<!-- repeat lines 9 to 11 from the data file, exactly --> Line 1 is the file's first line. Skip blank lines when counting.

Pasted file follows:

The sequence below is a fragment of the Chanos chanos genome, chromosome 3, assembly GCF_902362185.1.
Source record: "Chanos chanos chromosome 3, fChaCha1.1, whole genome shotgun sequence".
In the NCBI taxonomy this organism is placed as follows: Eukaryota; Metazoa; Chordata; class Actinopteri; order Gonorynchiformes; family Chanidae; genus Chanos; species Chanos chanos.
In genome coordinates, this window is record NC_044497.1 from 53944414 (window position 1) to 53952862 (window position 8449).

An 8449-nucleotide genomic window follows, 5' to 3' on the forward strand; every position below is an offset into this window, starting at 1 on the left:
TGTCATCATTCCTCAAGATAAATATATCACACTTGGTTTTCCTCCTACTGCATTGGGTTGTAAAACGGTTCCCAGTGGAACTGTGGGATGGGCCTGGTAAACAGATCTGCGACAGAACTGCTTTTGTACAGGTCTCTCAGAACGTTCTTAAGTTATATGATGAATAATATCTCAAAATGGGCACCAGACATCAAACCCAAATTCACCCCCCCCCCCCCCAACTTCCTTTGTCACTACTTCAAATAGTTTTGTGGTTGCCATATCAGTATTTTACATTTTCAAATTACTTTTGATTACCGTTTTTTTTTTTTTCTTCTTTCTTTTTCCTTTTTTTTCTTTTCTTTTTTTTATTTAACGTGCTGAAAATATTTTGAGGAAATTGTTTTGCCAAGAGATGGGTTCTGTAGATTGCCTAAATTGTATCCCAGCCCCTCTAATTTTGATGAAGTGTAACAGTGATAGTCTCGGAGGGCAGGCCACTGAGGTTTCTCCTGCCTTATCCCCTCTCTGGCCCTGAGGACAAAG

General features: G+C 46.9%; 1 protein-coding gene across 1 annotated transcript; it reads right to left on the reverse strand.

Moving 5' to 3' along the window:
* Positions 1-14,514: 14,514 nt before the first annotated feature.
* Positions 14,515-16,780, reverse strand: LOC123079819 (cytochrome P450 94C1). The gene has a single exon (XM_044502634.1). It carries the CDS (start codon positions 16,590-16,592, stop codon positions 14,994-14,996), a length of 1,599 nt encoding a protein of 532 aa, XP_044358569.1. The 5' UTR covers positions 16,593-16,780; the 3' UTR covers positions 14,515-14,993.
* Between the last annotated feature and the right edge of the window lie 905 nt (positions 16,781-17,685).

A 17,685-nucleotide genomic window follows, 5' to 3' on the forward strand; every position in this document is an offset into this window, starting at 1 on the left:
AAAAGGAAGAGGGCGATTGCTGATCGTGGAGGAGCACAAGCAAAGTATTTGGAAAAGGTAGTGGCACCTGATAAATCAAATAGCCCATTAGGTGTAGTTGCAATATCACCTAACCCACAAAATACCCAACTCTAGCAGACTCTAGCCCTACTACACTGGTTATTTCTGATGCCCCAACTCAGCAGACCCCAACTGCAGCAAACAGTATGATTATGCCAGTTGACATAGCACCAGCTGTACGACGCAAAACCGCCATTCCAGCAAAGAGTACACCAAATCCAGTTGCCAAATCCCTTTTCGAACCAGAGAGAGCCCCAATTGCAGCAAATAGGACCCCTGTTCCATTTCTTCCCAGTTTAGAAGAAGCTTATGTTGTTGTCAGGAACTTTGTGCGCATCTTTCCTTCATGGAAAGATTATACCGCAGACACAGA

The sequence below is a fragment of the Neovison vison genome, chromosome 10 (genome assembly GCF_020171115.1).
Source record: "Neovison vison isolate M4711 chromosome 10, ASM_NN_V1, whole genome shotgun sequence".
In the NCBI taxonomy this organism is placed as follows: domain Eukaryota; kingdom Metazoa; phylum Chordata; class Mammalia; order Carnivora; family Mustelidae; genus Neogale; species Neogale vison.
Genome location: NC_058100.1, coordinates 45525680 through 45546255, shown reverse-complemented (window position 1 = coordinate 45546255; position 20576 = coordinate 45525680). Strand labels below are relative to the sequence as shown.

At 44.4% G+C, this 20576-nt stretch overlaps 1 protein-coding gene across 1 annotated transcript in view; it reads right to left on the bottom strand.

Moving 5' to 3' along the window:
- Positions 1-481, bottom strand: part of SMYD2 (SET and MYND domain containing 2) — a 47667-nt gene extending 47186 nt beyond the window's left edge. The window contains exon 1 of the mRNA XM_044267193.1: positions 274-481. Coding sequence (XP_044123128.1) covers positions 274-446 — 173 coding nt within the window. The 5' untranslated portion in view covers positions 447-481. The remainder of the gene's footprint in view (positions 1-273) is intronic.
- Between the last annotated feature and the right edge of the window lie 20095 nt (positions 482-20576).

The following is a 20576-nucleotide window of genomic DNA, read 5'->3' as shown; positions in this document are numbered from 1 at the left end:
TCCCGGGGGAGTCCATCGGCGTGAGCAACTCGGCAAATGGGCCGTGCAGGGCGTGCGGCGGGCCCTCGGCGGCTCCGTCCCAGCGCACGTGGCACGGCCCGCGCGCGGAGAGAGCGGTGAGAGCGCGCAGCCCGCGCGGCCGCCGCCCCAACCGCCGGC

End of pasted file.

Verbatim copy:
* Positions 1-14,514: 14,514 nt before the first annotated feature.
* Positions 14,515-16,780, reverse strand: LOC123079819 (cytochrome P450 94C1). The gene has a single exon (XM_044502634.1). It carries the CDS (start codon positions 16,590-16,592, stop codon positions 14,994-14,996), a length of 1,599 nt encoding a protein of 532 aa, XP_044358569.1. The 5' UTR covers positions 16,593-16,780; the 3' UTR covers positions 14,515-14,993.
* Between the last annotated feature and the right edge of the window lie 905 nt (positions 16,781-17,685).